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New Technology Reveals How Black Holes Swallow Stars: The Cosmic Slurp

First Posted: Apr 16, 2014 07:28 AM EDT

Black holes suck down matter like a five-year-old with an ice cream cone. Now, though, scientists are employing technology to get a better look at how black holes swallow stars. The findings could lend better understanding to how stars and black holes interact in the universe.

"Black holes by themselves do not emit light," said Tamara Bogdanovic, one of the researchers, in a news release. "Our best chance to discover them in distant galaxies is if they interact with stars and gas that are around them."

When a star orbits too closely to a black hole, it can result in a bright flash of light. This flare of light starts off very bright and then its luminosity decreases over time in a particular way. By using these observations, the researchers could use computers to simulate the forces involved in a black hole swallowing a star. More specifically, the scientists used a mix of theoretic and computational approaches in order to try to predict the observational signatures of the event, also known as a "tidal disruption."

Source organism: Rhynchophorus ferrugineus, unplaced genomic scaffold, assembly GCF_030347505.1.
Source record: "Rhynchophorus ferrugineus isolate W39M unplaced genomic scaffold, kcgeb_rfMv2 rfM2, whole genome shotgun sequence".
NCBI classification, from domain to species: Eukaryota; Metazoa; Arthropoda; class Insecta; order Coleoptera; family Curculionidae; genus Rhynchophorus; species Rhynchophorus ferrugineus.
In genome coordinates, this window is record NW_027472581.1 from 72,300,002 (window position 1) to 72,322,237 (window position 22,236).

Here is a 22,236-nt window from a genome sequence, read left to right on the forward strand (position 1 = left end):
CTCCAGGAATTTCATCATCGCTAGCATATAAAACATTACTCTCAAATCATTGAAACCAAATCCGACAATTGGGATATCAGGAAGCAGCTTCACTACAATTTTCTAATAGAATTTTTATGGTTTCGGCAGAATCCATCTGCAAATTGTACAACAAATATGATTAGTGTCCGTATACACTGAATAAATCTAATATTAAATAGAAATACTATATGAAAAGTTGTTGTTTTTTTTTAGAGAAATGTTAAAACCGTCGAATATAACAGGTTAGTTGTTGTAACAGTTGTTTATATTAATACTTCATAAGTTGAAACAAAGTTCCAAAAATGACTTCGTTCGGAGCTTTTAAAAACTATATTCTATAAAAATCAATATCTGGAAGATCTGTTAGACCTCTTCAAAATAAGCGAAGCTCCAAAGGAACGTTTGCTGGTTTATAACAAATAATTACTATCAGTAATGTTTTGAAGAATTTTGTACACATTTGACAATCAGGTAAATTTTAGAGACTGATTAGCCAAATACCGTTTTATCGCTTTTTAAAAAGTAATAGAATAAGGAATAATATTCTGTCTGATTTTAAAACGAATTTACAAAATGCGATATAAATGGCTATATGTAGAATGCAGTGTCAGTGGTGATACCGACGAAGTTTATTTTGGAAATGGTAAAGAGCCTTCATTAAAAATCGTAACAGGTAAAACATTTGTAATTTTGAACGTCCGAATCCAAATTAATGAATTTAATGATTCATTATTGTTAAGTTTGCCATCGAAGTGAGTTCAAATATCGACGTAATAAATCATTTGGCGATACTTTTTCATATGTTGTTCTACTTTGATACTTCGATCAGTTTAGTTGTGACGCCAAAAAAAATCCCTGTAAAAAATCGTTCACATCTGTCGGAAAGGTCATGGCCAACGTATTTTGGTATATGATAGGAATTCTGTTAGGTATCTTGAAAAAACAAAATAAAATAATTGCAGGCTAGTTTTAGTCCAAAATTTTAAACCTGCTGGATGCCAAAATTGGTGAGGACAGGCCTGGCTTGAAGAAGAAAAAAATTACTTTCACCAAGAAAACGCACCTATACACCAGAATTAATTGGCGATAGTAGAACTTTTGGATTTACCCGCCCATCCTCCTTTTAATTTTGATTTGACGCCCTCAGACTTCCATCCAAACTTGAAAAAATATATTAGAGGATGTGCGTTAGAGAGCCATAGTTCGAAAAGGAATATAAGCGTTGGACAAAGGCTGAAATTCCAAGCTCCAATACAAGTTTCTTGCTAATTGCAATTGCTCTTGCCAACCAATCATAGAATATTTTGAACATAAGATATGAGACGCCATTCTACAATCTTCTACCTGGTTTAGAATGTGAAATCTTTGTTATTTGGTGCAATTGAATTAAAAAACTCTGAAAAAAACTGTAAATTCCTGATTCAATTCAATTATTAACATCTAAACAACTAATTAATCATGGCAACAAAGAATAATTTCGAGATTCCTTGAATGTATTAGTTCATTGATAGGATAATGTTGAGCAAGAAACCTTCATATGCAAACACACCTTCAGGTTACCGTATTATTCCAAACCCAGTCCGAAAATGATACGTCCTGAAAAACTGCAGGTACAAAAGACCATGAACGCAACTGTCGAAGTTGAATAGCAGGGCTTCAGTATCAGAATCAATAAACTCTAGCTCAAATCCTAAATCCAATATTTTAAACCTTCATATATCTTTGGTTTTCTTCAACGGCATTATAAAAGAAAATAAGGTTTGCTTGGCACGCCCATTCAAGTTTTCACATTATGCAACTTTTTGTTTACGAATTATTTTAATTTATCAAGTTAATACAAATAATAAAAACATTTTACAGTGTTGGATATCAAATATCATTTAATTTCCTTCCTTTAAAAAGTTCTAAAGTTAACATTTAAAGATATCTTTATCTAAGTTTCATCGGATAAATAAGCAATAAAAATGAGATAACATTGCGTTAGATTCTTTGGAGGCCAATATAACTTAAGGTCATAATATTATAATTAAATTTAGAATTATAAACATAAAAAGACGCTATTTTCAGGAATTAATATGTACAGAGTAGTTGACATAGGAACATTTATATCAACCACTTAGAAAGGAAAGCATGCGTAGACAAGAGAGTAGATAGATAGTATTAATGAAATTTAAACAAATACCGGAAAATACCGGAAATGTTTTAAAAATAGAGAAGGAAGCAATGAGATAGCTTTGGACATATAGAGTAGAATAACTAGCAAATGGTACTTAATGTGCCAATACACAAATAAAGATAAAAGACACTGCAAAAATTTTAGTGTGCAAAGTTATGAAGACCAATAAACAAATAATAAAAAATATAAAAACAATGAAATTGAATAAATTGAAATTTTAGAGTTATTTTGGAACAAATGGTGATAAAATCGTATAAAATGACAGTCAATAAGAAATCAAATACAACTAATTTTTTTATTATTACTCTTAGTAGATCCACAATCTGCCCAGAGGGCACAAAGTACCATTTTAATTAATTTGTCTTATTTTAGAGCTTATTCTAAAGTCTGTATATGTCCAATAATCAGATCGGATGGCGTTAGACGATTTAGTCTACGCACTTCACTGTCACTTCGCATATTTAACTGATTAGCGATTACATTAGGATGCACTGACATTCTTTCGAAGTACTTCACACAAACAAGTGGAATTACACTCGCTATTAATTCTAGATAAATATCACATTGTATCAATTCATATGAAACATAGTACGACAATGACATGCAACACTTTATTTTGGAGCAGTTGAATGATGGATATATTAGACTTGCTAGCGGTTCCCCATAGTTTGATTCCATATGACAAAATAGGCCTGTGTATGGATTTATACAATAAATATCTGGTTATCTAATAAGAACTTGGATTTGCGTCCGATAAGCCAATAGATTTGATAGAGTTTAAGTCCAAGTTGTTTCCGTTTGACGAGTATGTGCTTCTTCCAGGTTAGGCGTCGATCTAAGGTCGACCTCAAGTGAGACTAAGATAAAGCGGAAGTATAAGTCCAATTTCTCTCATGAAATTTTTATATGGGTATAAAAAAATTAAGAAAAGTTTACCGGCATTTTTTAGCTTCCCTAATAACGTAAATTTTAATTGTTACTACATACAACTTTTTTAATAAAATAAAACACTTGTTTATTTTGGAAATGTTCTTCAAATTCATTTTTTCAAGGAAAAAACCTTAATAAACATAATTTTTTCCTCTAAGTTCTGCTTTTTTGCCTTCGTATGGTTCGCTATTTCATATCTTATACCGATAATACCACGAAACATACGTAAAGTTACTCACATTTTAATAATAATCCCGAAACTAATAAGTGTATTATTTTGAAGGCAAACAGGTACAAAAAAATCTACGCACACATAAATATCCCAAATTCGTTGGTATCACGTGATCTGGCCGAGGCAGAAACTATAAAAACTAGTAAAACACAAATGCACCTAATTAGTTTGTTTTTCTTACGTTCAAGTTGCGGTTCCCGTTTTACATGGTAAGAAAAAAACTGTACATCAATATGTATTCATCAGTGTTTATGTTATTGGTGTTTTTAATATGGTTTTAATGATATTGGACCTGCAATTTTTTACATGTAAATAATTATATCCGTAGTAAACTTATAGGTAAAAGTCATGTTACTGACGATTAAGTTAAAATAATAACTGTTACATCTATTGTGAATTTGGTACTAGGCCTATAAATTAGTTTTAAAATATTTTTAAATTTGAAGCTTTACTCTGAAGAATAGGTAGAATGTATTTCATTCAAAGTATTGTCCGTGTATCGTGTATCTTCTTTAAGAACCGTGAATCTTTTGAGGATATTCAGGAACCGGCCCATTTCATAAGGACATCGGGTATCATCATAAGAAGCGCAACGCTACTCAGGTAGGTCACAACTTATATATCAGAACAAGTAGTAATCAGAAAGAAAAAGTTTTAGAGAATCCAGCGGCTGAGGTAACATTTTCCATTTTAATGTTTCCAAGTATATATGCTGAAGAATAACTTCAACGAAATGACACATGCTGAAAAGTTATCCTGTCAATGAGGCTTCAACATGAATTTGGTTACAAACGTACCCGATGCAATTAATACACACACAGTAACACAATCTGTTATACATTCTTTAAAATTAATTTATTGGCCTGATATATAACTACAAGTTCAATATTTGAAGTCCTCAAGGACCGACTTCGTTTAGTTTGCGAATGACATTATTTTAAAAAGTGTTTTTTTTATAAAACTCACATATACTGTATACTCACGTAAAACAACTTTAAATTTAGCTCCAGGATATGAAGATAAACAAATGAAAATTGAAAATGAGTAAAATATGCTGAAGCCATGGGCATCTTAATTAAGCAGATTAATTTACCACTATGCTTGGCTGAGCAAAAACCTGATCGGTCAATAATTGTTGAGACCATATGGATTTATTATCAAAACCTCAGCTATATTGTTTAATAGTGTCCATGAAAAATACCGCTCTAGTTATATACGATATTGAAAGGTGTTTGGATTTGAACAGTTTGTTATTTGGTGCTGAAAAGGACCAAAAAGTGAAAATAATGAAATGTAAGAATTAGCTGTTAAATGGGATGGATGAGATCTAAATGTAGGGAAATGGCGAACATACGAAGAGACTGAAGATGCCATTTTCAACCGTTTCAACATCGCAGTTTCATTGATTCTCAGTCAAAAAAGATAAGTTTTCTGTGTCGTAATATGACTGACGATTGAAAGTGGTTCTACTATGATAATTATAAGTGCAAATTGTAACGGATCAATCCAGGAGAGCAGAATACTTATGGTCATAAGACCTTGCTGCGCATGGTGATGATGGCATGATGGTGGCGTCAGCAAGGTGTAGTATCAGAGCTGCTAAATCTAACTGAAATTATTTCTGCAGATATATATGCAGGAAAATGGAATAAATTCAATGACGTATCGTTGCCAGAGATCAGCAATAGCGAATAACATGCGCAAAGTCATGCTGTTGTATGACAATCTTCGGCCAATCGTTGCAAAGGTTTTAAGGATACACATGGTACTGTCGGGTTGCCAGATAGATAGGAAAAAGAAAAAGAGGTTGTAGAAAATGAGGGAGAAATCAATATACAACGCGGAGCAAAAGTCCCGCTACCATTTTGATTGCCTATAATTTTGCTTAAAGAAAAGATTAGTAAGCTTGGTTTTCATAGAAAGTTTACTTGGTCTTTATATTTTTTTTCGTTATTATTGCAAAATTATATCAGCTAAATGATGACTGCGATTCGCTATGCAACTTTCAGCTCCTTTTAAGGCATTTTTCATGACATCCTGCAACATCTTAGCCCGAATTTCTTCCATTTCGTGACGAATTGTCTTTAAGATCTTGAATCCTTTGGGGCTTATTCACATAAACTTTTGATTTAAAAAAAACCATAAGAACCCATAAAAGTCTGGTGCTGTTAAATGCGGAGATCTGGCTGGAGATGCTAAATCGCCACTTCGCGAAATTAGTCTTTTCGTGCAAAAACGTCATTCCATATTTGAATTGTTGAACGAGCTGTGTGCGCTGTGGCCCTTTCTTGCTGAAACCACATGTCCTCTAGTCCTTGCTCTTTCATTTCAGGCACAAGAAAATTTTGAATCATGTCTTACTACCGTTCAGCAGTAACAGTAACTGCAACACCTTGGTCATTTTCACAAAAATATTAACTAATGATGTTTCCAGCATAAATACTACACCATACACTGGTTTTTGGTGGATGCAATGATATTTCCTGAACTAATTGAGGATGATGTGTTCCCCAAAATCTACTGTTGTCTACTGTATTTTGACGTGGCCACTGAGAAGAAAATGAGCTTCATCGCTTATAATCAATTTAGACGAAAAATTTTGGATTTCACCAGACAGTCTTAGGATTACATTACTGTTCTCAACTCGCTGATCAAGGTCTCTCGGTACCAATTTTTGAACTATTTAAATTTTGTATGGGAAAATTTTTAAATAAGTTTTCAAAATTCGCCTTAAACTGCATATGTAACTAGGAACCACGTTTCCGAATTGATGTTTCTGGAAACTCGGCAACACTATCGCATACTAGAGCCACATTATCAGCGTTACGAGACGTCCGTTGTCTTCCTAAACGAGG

Tidal disruptions are rare cosmic events. In fact, only a few dozen of the characteristic flare signatures have been observed and deemed "candidates" for tidal disruptions. Yet this may soon change; scientists are using new instruments to gather more data.

"As opposed to a few dozen that have been found over the past 10 years, now imagine hundreds per year-that's a huge difference!" said Bogdanovic in a news release. "It may give us an idea about how many main sequence stars, how many red giants, or white dwarf stars are there on average."

The findings reveal a bit more about tidal disruption candidates. More specifically, it tells scientists a bit more about the complicated interplay between stars and black holes.

"There are many situations in astrophysics where we cannot get insight into a sequence of events that played out without simulations," said Bogdanovic in a news release. "We cannot stand next to the black hole and look at how it accretes gas. So we use simulations to learn about these distant and extreme environments."

The findings were published the Astrophysical Journal.

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